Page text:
Omophoita cf octopunctata. (7mm): leaps of 20-45 cm; 50 cm with short flight
Alagoasa? sp. (6mm): leap of 40 cm
Small green alticine (6mm): leap of 14 cm
Systena sp. (3mm): big leaps of up to 50 cm
Ora complanata (6mm): leap of 50 cm
Ora bivittata (4mm): short leaps up to 25 cm (wings used for directing landingsite; not for flying)
greetings from Peru,
As far as I know the enormous modified hind legs are used in sexual display; moreover, they are present on males only.
(Otto Merkl, Hungary Nat.Mus.)
I may confirm what Max has told us about Amarygmus/Tenebrionidae.
Some of them can jump, but only for a distance of about 5 cm or less. When in their natural habitat (bark of standing trees or dead wood), this is effective enough to jump off and escape predators (or the entomologist, if he does not put his net below!).
In Sulawesi/Indonesia, jumping ability is not found in all Amarygmus, but only in a subgroup of +/- semiglobular species with medially approximate eyes.
Another group that does not look like being able to jump is the Chrysomelid genus Monolepta (Galerucinae). Hind tibiae bear long terminal spurs like in Alticinae, but hind femora are not enlarged at all. The "jumping" is also on short distances and resembles more the tumbling of Mordellidae.
Could be nice if you can write to me on email@example.com
if you know the largest or the smallest beetle from other coleopterous families.
The biggest and smallest in different families.
Something from University of Florida "Insects book of records".
-Longest life cycle-some species of wood-boring beetles (Cerambycidae and Buprestidae) have the longest recorded life cycle. Eburia quadrigeminata (Cerambycidae), when feeding in dry wood, may have its development so greatly slowed that adults emerge from furniture and flooring many years after manufacture. The record in a birch bookcase is 40 years. Records for Buprestis aurulenta range from 26-51 years.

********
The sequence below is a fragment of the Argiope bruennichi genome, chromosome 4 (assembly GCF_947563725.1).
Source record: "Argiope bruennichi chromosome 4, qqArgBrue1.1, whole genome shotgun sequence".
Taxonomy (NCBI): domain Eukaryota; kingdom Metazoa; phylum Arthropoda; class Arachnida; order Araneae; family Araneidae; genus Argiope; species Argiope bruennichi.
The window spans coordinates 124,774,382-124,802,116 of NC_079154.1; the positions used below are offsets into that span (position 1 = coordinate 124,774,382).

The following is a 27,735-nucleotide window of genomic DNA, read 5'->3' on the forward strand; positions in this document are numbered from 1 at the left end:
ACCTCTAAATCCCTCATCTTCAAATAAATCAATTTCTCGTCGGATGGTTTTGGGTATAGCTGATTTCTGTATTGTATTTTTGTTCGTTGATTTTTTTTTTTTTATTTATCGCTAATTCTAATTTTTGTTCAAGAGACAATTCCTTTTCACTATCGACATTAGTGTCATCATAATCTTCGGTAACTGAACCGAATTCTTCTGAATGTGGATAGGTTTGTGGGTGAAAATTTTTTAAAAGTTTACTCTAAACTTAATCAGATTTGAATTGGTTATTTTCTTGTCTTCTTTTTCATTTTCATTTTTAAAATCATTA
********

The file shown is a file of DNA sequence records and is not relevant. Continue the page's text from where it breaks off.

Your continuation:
-Most parental sharing of brood care-Burying beetle (Nicrophorus orbicollis, silphidae) males are cited in this category. males and females pair off at a carcass, and after defending it from others, bury it. Males and females share the same tasks; there is no absolute division of labor and males will take over sole responsibility if the female disappears (unknown in any other insect).
-Greatest bioluminescence-Pyrophorus noctilucus (Elateridae) is the largest bioluminescent insect, and is reported as having the greatest surface brightness, 45 millilamberts
Gyrinidae swim with a stroke frequency of 50-60 strokes of the hind legsper second and with about half the frequence of the mid legs. The speed isabout 100 cm/s in Gyrinus. The total efficiency factor exceeds that oftechnical machines by far (Nachtigall 1961). The newly acquired, powerfulM. noto-trochanteralis (Gyrininae) acts a dominant flight muscle (highfrequency movements) and as dominant swimming muscle. Most regular flightmuscles are absent in Gyrininae (not in Spanglerogyrus).RGB
There is around 140 - 173 families of beetles
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Last modified on Thursday, 25 July 2013